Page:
In the fourth blog of our Constitution Day 2022 series, guest author Stephen Lazar, a national board certified teacher and a Shanker Institute Civics Fellow, uses his students' natural interest in their free speech rights in school as an opportunity to teach them about the Supreme Court's role in helping to redefine and enhance the rights enshrined in the Constitution’s Bill of Rights.
I always tell my students that (other than the Dred Scot case of those of a similarly evil tilt) Hazelwood v. Kuhlmeier is my least favorite Supreme Court Case, as it’s the only one that’s ever been used against me. I was editor-in-chief of my high school paper and was set to publish two op-eds that were critical of the school. The Hazelwood case enshrined a limitation on students’ freedom of speech in school-sponsored publications, deeming them school projects that therefore are subject to complete editorial censorship by the school administration. Our advisor took the critical pieces to our principal, who told me I could not run one of them and had to make edits to the other, that I had written. I was livid, but swallowed my pride.
Over two decades later, when I teach students about their free speech rights in school, my primary aim is to help them embrace and understand the rights they do have in school—particularly for political speech—as well as the fact that their free speech rights are not absolute.
It’s that bittersweet time of the year when my much-beloved copy of Beloved by Toni Morrison returns to its spot on my bookshelf. Beloved and I have had this routine since the 2011 National Book Festival. I am inspired to pick it up and read it, as an act of thanks for the opportunity to explore humanity beyond my own experiences, only to promptly return it to its rightful spot on the bookshelf upon completion. While the topics explored in this text were initially uncomfortable when I was first introduced to them in high school, I have come to find great comfort in this routine. This year, however, felt different and unsettling in ways that provided no comfort in completing my annual tradition. I knew that pulling my copy of Beloved from my shelf wasn’t going to be enough to make up for the fact that it, along with hundreds of other books, have been pulled from library shelves all over the United States, uncertain of when, or if, they will ever return.
A special issue of the New England Journal of Public Policy (Vol. 34, Issue 1, Spring/Summer 2022) featured essays on the topic of the Future of Work which were solicited by the American Federation of Teachers for a conference on the subject it jointly hosted with the Massachusetts Institute of Technology and the Albert Shanker Institute on July 13, 2022. This is the fourth of these essays.
In his article “At the Intersection of the Future of Work and Education,” David Edwards argues that what is truly needed is strong public education. The operation of school systems during the pandemic deepened long-standing problems of financing, segregation, inequality, and discrimination inside and between countries. Distance learning was a quantum leap in the use of artificial intelligence and other technology, depriving learners of social relationships. By consulting teachers and teachers unions on educational policy, the well-known problems of the education system can be combated, and triumphed against.
Our guest author today is Mark Weber, Special Analyst for Education Policy at the New Jersey Policy Perspective and a lecturer in education policy at Rutgers University.
The issue of how much the U.S. spends on K-12 public schools rightfully receives a lot of attention. More often than not, these discussions rely on simple data, such as average per-pupil spending over time across the entire nation. I would argue that the variation in spending, both within and between states, is so enormous as to render national comparisons potentially misleading, and also that the more consequential question is not just how much states and districts spend, but whether their spending levels are commensurate with their costs.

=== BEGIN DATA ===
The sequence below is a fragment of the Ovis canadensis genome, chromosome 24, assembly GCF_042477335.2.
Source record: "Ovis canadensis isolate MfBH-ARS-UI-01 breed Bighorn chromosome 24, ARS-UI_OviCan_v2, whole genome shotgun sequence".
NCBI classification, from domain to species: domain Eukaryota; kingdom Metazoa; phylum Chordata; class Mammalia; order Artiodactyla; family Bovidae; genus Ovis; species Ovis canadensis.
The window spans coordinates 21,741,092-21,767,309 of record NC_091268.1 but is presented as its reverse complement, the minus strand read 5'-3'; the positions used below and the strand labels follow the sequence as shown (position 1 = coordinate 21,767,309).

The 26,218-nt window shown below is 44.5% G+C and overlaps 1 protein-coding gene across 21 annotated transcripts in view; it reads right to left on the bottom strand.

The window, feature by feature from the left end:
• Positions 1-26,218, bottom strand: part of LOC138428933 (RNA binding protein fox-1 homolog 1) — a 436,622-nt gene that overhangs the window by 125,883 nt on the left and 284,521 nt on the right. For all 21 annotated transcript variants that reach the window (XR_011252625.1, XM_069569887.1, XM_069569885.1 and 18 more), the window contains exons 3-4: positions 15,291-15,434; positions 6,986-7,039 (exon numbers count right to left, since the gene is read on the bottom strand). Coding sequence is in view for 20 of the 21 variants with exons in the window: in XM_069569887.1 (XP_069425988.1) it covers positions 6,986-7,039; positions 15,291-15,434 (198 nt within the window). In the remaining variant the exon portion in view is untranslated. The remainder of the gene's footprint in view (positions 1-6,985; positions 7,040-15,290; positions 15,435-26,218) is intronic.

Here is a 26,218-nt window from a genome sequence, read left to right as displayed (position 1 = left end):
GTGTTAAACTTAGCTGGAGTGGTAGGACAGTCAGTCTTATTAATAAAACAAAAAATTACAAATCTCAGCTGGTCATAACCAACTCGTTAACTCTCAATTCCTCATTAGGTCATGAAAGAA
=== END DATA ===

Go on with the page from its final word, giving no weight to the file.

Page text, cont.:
That said, overall spending trends are clearly important, and so let’s take a quick look at how much K-12 spending has increased in the U.S. over the past 25-30 years, using data from the School Finance Indicators Database (SFID). The SFID is an important resource for those who study and write about school finance, and so our brief examination of the spending trend also provides an opportunity for transparency: the stakeholders, policymakers, and journalists who rely on our work should know more about how we collect and prepare the data we use. “How much does the U.S. spend on schools?” may seem like a simple question, but proper measurement tends to complicate things.
A special issue of the New England Journal of Public Policy (Vol. 34, Issue 1, Spring/Summer 2022) featured essays on the topic of the Future of Work which were solicited by the American Federation of Teachers for a conference on the subject it jointly hosted with the Massachusetts Institute of Technology and the Albert Shanker Institute on July 13, 2022. This is the third of these essays.
In “Smart Education Technology: How It Might Transform Teaching (and Learning),” Stephan Vincent-Lancrin takes us on a journey showcasing the transformative potential already being implemented in the classroom, while also taking a deep dive into how teachers can and will be affected by smart technology.
In the second post of the Shanker Institute's Constitution Day 2022 Blog Series, guest author James Dawson, a UFT Teacher Center Instructional Coach at Paul L. Dunbar Middle School in the Bronx and Shanker Civics Fellow, contends that by infusing the concept of civic readiness into lessons, we are able to impart civic knowledge while encouraging civic engagement.
When I first started coaching my school's social studies team, I was excited and naive. Excited by the chance to share my enthusiasm for (and, if I flatter myself, my considerable knowledge of) history Old World and New, ancient and modern. I was surprised to discover that my retention of the latter was considerably less than I had envisaged; I was surprised and dismayed that only a few students shared my enthusiasm. The narratives of the human experience that had drawn me to my history classes, my teachers’ descriptions of the earthier and less celebrated sides of well-known historical figures, their ponderings on the “could-have-beens” that would changed the course of the river of time, enthralled me.
Nationally-recognized experts, Linda Darling Hammond, Douglas Harris and Thomas Kane will present and discuss concrete proposals for how to incorporate test-based performance measures into new teacher evaluations